DETAILS of job losses at Bradford’s newly-combined drugs and alcohol services will emerge later this week.

Consultations closed on Thursday between the union Unison and charity CGL (Change, Grow, Live) which was awarded the commission by Bradford Council to run the dual services district-wide.

Union bosses have been challenging CGL in a bid to protect 120 workers’ livelihoods and the service.

Lucy Harrison, Director at the national health and social care charity said on Friday: “Following the decision by the commissioners to amend the model of service delivery in Bradford, consultations with staff at the CGL service concluded today (Thursday).

“We will carefully consider the responses to the consultation before finalising any decisions. Data is currently being collated and we will be in a position to release it next week.

“We are working hard to ensure all staff members and service users are kept informed and we will be meeting individually with staff in the coming week.

“During this time, our priority is keeping the service running as normal and providing support to all service users and staff.”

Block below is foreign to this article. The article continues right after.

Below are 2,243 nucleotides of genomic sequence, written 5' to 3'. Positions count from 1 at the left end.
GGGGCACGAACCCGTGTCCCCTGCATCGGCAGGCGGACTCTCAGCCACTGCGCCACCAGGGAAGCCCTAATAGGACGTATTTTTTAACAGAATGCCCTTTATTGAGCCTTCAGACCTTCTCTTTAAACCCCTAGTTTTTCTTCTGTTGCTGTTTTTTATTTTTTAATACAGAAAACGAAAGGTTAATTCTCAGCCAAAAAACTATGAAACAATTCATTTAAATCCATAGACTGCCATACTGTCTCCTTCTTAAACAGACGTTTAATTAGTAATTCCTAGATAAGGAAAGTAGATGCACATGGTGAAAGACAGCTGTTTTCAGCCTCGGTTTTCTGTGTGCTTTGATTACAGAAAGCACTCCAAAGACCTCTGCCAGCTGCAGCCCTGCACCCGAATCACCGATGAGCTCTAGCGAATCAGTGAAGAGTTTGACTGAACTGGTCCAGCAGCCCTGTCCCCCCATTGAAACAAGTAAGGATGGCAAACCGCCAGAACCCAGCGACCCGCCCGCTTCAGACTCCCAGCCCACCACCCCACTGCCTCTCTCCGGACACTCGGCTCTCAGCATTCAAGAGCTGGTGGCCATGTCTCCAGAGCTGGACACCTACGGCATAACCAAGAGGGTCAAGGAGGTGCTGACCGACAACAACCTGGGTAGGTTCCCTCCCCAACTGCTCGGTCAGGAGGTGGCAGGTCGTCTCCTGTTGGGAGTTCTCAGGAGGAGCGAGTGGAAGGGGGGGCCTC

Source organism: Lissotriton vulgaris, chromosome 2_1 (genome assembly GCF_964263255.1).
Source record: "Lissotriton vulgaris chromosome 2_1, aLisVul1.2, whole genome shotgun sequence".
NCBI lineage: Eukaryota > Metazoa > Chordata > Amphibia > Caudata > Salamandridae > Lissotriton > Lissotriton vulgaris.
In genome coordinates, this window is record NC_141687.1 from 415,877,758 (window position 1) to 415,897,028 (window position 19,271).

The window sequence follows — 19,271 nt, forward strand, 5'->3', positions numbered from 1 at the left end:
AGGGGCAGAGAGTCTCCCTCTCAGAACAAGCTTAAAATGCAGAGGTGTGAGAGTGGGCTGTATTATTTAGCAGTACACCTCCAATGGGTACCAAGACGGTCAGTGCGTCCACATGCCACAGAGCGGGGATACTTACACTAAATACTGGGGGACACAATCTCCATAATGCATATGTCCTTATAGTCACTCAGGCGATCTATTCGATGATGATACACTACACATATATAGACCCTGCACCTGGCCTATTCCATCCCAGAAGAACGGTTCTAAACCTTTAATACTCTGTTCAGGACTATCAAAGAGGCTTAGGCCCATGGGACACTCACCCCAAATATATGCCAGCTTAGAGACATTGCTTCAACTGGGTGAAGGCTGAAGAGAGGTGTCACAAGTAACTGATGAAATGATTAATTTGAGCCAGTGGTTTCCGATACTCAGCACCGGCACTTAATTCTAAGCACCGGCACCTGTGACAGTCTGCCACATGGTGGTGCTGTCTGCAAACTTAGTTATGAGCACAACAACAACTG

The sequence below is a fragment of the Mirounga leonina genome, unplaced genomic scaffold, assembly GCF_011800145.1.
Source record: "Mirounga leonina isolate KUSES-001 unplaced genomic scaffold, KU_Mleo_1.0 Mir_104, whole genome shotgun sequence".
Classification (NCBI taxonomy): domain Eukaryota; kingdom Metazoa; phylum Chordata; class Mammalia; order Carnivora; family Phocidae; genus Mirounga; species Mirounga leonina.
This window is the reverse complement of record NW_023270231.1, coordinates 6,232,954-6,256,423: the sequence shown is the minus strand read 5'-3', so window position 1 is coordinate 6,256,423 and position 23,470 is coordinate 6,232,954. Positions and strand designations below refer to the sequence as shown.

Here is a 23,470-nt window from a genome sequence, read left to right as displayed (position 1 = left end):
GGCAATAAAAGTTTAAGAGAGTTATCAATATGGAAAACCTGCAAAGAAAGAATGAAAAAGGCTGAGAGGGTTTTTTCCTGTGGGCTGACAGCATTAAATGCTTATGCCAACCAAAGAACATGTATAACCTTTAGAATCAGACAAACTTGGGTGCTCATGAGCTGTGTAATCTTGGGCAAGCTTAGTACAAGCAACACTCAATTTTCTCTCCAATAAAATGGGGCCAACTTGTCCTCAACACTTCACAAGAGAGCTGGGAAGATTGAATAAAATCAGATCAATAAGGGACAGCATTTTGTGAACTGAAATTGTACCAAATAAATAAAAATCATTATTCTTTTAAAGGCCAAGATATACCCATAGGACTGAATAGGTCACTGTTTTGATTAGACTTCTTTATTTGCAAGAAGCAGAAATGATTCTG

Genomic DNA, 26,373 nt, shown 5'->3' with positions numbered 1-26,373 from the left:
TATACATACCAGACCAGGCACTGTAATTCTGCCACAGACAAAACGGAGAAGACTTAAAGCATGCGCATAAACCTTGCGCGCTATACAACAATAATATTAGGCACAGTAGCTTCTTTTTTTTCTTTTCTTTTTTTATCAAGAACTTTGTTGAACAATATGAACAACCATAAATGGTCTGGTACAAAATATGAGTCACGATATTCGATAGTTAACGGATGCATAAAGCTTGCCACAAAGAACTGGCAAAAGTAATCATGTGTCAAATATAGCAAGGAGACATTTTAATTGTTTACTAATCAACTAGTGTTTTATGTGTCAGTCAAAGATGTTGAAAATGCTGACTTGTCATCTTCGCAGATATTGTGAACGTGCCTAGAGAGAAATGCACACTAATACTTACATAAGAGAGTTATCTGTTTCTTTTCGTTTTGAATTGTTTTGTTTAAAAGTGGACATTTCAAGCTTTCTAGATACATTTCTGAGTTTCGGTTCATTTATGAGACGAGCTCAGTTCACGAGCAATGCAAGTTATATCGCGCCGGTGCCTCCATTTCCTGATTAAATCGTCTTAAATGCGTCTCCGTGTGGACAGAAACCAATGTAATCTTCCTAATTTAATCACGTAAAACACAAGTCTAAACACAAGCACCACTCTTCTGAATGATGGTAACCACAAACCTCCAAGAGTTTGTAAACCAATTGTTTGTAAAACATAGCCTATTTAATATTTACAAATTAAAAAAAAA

Unison’s regional organiser for Bradford, Ashley Harper, said “the full picture” would be revealed later this week but added: “There seems to have been far more redundancy requests than CGL had anticipated. We will have the full picture then.”

The new contract combining the district’s drug and alcohol services came about as a result of a full review in 2015 which recommended the Council and local Clinical Commissioning Groups commission a single, integrated service rather than run 14 separate services which could make it difficult for service users to get to the right service.

A competitive tender process was followed and was awarded to CGL. A council spokesman said one reason for commissioning a single service was to remove duplication, the overlap of provision and better manage the complex needs of service users.

The council has insisted its main consideration was not budget related.

The chief of what was previously Bradford’s biggest substance misuse project has backed CGL as the best qualified to lead such a major change programme, despite regrettable job losses.

Jon Royle, chief executive of The Bridge Project, said the project had chosen to work exclusively with CGL and was currently working with its new partners to transform the system in line with the vision towards a more streamlined recovery focussed service.